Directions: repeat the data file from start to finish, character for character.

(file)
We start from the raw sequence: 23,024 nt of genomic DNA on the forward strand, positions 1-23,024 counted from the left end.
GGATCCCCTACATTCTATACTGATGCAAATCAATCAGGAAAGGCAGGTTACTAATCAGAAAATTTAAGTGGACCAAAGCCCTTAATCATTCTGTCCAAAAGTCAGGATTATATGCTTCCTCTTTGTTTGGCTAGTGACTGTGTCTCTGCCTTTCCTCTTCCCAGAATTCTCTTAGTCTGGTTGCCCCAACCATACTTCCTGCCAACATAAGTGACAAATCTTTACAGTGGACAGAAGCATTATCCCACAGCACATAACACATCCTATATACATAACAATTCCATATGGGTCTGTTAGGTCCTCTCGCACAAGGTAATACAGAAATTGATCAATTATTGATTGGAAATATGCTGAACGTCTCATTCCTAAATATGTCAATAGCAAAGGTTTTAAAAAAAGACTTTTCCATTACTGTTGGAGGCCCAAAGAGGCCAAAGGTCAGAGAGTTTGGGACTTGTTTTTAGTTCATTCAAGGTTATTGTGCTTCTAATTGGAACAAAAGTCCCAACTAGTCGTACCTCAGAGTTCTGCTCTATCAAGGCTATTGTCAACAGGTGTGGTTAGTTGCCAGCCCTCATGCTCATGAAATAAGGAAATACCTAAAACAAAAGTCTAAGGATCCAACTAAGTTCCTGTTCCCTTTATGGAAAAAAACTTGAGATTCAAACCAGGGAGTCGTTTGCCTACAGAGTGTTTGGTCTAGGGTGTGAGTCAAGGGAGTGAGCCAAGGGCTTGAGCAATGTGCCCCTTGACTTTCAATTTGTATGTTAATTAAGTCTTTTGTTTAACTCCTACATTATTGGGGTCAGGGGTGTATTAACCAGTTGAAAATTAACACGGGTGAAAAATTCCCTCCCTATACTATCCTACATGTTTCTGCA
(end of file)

We start from the raw sequence: 23,024 nt of genomic DNA on the forward strand, positions 1-23,024 counted from the left end.
GGATCCCCTACATTCTATACTGATGCAAATCAATCAGGAAAGGCAGGTTACTAATCAGAAAATTTAAGTGGACCAAAGCCCTTAATCATTCTGTCCAAAAGTCAGGATTATATGCTTCCTCTTTGTTTGGCTAGTGACTGTGTCTCTGCCTTTCCTCTTCCCAGAATTCTCTTAGTCTGGTTGCCCCAACCATACTTCCTGCCAACATAAGTGACAAATCTTTACAGTGGACAGAAGCATTATCCCACAGCACATAACACATCCTATATACATAACAATTCCATATGGGTCTGTTAGGTCCTCTCGCACAAGGTAATACAGAAATTGATCAATTATTGATTGGAAATATGCTGAACGTCTCATTCCTAAATATGTCAATAGCAAAGGTTTTAAAAAAAGACTTTTCCATTACTGTTGGAGGCCCAAAGAGGCCAAAGGTCAGAGAGTTTGGGACTTGTTTTTAGTTCATTCAAGGTTATTGTGCTTCTAATTGGAACAAAAGTCCCAACTAGTCGTACCTCAGAGTTCTGCTCTATCAAGGCTATTGTCAACAGGTGTGGTTAGTTGCCAGCCCTCATGCTCATGAAATAAGGAAATACCTAAAACAAAAGTCTAAGGATCCAACTAAGTTCCTGTTCCCTTTATGGAAAAAAACTTGAGATTCAAACCAGGGAGTCGTTTGCCTACAGAGTGTTTGGTCTAGGGTGTGAGTCAAGGGAGTGAGCCAAGGGCTTGAGCAATGTGCCCCTTGACTTTCAATTTGTATGTTAATTAAGTCTTTTGTTTAACTCCTACATTATTGGGGTCAGGGGTGTATTAACCAGTTGAAAATTAACACGGGTGAAAAATTCCCTCCCTATACTATCCTACATGTTTCTGCA